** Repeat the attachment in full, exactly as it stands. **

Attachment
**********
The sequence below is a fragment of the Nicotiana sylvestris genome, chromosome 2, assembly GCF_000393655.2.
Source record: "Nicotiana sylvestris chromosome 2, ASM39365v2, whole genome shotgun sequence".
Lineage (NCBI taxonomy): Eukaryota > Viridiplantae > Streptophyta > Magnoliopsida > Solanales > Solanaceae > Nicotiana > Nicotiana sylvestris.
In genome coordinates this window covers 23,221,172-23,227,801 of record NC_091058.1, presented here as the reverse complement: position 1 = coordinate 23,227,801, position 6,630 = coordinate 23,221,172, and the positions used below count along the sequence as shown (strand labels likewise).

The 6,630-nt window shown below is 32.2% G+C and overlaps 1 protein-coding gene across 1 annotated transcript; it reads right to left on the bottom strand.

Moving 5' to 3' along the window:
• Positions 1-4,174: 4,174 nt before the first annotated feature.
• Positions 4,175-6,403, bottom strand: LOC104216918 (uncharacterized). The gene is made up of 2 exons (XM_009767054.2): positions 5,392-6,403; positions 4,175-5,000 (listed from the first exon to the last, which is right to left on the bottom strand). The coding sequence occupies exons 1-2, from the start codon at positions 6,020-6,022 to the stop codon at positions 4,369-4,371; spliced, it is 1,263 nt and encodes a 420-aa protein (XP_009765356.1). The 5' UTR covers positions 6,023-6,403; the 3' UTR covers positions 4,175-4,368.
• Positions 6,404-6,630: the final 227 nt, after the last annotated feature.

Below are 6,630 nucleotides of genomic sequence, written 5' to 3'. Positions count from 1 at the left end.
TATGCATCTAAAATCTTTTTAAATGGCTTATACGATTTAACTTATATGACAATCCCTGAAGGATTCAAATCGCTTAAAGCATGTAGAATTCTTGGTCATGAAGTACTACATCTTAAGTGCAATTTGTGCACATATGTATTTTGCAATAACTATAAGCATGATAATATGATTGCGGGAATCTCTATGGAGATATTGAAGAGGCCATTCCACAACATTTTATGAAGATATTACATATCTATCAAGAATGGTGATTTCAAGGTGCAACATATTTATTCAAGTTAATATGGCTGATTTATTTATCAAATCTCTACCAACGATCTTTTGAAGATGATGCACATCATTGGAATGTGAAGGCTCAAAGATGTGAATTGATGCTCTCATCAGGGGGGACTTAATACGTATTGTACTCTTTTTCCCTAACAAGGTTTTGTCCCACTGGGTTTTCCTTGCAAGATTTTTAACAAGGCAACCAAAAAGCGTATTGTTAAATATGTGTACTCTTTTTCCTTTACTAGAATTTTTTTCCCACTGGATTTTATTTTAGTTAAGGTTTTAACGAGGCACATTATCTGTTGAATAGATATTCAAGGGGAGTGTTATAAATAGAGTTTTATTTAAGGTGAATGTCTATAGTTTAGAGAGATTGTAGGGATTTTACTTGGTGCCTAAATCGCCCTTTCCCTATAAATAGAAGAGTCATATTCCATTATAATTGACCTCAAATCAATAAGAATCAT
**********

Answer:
The sequence below is a fragment of the Nicotiana sylvestris genome, chromosome 2, assembly GCF_000393655.2.
Source record: "Nicotiana sylvestris chromosome 2, ASM39365v2, whole genome shotgun sequence".
Lineage (NCBI taxonomy): Eukaryota > Viridiplantae > Streptophyta > Magnoliopsida > Solanales > Solanaceae > Nicotiana > Nicotiana sylvestris.
In genome coordinates this window covers 23,221,172-23,227,801 of record NC_091058.1, presented here as the reverse complement: position 1 = coordinate 23,227,801, position 6,630 = coordinate 23,221,172, and the positions used below count along the sequence as shown (strand labels likewise).

The 6,630-nt window shown below is 32.2% G+C and overlaps 1 protein-coding gene across 1 annotated transcript; it reads right to left on the bottom strand.

Moving 5' to 3' along the window:
• Positions 1-4,174: 4,174 nt before the first annotated feature.
• Positions 4,175-6,403, bottom strand: LOC104216918 (uncharacterized). The gene is made up of 2 exons (XM_009767054.2): positions 5,392-6,403; positions 4,175-5,000 (listed from the first exon to the last, which is right to left on the bottom strand). The coding sequence occupies exons 1-2, from the start codon at positions 6,020-6,022 to the stop codon at positions 4,369-4,371; spliced, it is 1,263 nt and encodes a 420-aa protein (XP_009765356.1). The 5' UTR covers positions 6,023-6,403; the 3' UTR covers positions 4,175-4,368.
• Positions 6,404-6,630: the final 227 nt, after the last annotated feature.

Below are 6,630 nucleotides of genomic sequence, written 5' to 3'. Positions count from 1 at the left end.
TATGCATCTAAAATCTTTTTAAATGGCTTATACGATTTAACTTATATGACAATCCCTGAAGGATTCAAATCGCTTAAAGCATGTAGAATTCTTGGTCATGAAGTACTACATCTTAAGTGCAATTTGTGCACATATGTATTTTGCAATAACTATAAGCATGATAATATGATTGCGGGAATCTCTATGGAGATATTGAAGAGGCCATTCCACAACATTTTATGAAGATATTACATATCTATCAAGAATGGTGATTTCAAGGTGCAACATATTTATTCAAGTTAATATGGCTGATTTATTTATCAAATCTCTACCAACGATCTTTTGAAGATGATGCACATCATTGGAATGTGAAGGCTCAAAGATGTGAATTGATGCTCTCATCAGGGGGGACTTAATACGTATTGTACTCTTTTTCCCTAACAAGGTTTTGTCCCACTGGGTTTTCCTTGCAAGATTTTTAACAAGGCAACCAAAAAGCGTATTGTTAAATATGTGTACTCTTTTTCCTTTACTAGAATTTTTTTCCCACTGGATTTTATTTTAGTTAAGGTTTTAACGAGGCACATTATCTGTTGAATAGATATTCAAGGGGAGTGTTATAAATAGAGTTTTATTTAAGGTGAATGTCTATAGTTTAGAGAGATTGTAGGGATTTTACTTGGTGCCTAAATCGCCCTTTCCCTATAAATAGAAGAGTCATATTCCATTATAATTGACCTCAAATCAATAAGAATCAT